Fukuoka, Japan Korean E-2 Visa Run

Hopefully you don’t have to do this.

Or maybe hopefully you do.

Depends on the kind of person you are. Sean and I were excited about the visa run.

So what’s a visa run? Well, you might already know if you’re reading this. But if not, the visa run is for people who are already in Korea looking for another job or for those whose Korean Consulate takes too long to process a visa so you flew to Korea to get it done faster via the visa run. Basically you just can’t be in Korea to get a Korean visa and Japan is your closest option. Sean and I were flown on a tourist visa to Korea then sent to Fukuoka, Japan to obtain our E-2 work visa. You get a tourist visa just for visiting any country. They stamp it at the airport upon arrival. Sometimes they will give you shit for not having a return flight. If so, you just tell them you are taking a ferry boat to Japan when you leave Korea.

IMG_20131013_142726My tourist visa in and out of Korea.

Sean and I did a visa run because it saved us and our employer over a week’s wait since the Seattle consulate takes over a week to process a visa and Fukuoka takes 24 hours. In our mind this was win-win. We got to Korea sooner and got a mini paid for vacation to Japan. And for our employer, well it cost a little more money for them but we were available for the start of their mid-term session which is what they wanted.

So this post will give you step-by-step directions for getting an E-2 Work Visa in Fukuoka, Japan. Our next post will be the fun things we did in Fukuoka on our extended stay. If you think this is a bit overkill or exceptionally detailed, do a google search for Fukuoka visa run. It was a life saver for us and for many other people. You would be surprised at how easy it is to get lost, be late, or feel overwhelmed when doing this run.

The general consensus among the blogs was 3 steps and a list of things to bring:


1. Take subway from the airport to the Tojinmachi stop by the Korean Consulate
2. Walk to Korean consulate to apply for visa, be sure to arrive before 11:30am
3. Return to Korean consulate the following day between 1:30-4:00pm to pick up passport with visa


1. A passport photo, or pay ¥600 for one from a photo booth at the consulate
2. Your passport
3. The visa issuance number your employer received from Korean Immigration
4. Your new home address, work address, boss’ name, and boss’ phone number
5. ¥4500


1. Pack light, preferably in a backpack.
2. Check the weather, it can get hot and sunny.
3. Do your currency exchange before you arrive.
4. Wear comfortable shoes.

Easy enough right? Well it should be, but again, I’m so glad I read other blogs before I left. The best blog I found was American in Seoul.

This blog had some great photos to help with walking directions. My boss actually told me to print them out and keep them with me just in case. And it helped, and worked, since I am typing this from my work desk in Korea. I only decided to do a follow up blog to mention the spots where it may have been possible to get lost, confused, or annoyed.

Follow through to check out some Fukuoka Visa Run fine print.

At the expense of looking very dumb, Sean and I are going to list the things that popped up and either confused us or pissed us off on our visa run. Basically, things that weren’t mentioned on other blogs that we felt needed some highlighting.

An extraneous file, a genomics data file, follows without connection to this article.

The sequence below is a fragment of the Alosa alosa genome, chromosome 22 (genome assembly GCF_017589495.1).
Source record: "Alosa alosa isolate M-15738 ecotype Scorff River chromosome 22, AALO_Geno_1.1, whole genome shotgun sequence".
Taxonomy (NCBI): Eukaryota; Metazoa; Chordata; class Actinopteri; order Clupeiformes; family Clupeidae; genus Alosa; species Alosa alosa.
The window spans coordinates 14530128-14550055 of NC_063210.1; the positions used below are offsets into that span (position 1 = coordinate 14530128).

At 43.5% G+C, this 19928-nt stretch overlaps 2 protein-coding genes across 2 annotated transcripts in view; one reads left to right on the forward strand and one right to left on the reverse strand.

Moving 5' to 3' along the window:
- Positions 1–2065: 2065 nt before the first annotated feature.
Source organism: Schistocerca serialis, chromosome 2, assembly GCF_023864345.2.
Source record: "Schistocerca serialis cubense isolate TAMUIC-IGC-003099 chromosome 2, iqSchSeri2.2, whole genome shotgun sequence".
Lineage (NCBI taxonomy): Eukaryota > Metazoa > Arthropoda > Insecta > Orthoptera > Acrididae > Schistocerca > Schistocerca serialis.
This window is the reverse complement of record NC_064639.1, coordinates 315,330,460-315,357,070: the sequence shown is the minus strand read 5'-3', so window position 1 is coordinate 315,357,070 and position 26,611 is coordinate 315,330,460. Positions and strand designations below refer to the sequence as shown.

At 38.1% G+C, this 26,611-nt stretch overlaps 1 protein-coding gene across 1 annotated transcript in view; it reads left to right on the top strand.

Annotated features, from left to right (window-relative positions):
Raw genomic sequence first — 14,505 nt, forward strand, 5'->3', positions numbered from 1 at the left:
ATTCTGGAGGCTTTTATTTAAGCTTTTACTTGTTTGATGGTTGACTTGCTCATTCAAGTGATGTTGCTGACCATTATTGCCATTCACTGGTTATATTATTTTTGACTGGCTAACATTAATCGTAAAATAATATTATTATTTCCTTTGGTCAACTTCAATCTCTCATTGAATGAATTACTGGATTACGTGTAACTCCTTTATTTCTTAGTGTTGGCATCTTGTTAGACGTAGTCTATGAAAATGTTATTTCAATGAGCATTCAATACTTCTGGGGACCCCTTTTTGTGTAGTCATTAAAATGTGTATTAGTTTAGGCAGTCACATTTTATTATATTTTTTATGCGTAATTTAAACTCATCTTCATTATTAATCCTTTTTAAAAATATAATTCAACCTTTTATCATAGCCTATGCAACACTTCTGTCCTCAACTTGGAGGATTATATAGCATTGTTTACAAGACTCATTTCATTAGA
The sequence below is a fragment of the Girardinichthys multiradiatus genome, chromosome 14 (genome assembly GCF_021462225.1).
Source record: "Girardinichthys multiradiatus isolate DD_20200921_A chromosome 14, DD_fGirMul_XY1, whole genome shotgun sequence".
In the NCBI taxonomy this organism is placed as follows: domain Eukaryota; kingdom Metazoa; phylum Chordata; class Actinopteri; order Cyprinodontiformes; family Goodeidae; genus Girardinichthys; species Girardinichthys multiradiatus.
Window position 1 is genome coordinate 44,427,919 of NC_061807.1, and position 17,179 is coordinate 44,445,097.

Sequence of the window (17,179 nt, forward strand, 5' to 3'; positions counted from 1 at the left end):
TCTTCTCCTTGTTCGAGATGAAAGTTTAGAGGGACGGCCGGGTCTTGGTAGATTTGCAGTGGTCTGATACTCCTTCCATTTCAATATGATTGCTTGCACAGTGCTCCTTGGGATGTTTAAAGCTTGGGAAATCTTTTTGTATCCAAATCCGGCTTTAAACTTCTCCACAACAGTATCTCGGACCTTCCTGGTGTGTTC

Step 1 – Take subway from the airport to the Korean Consulate

So PS, the subway isn’t at the airport. You can’t just walk down the stairs or outside and there it is. I didn’t find any other blog that mentioned you will leave the airport (after going through Immigration and Customs) and catch a shuttle to the subway station. We asked a tourist stand in the airport when we didn’t see any signs for the subway. They told us what’s up with the subway.
So you will walk out of the airport and find a bus that has “to Subway” in English on that scrolling destination thing on the front of the bus. You stay on til the very last stop. The bus will have an English announcement on it every once in a while telling you when and where the stops are. It takes about 10-15 minutes on the shuttle. Once you hop off the bus follow signs to the subway. Hint: when you get off the bus look to your right for a set of stairs heading down.

Now it’s time to get on the subway. Have you ever been on the subway? I hope so if you’re going alone and didn’t read any blogs about the visa run.


ATM? Wrong. Eats your bills, spits out coin change, all in exchange for a subway ride.


We didn’t see that English option til we were leaving. Oops. So select that if you want to make it easy on yourself. I think you should take it easy on yourself, there is enough to stress about as it is.

IMG_20131004_183332Kuko-Hakozaki line. Tojinmachi stop. It’s ¥290 and it gets you walking distance to the consulate.

You will stick your ticket into a turnstile thing near the subway ticket machines and walk through as it pops out the other side. If you look dumb or confused someone will help you. They helped us.

There is only one line to catch from here and it goes in only one direction. So just get on the next subway that comes through. Once on board, just hang out til Tojinmachi, which is the 8th stop. Above the doors you can watch the subway progress on a little screen that blinks lights between stops. Tojinmachi is labeled so you will see that it is the next stop before you get there. Subway ride is about 15-20 minutes.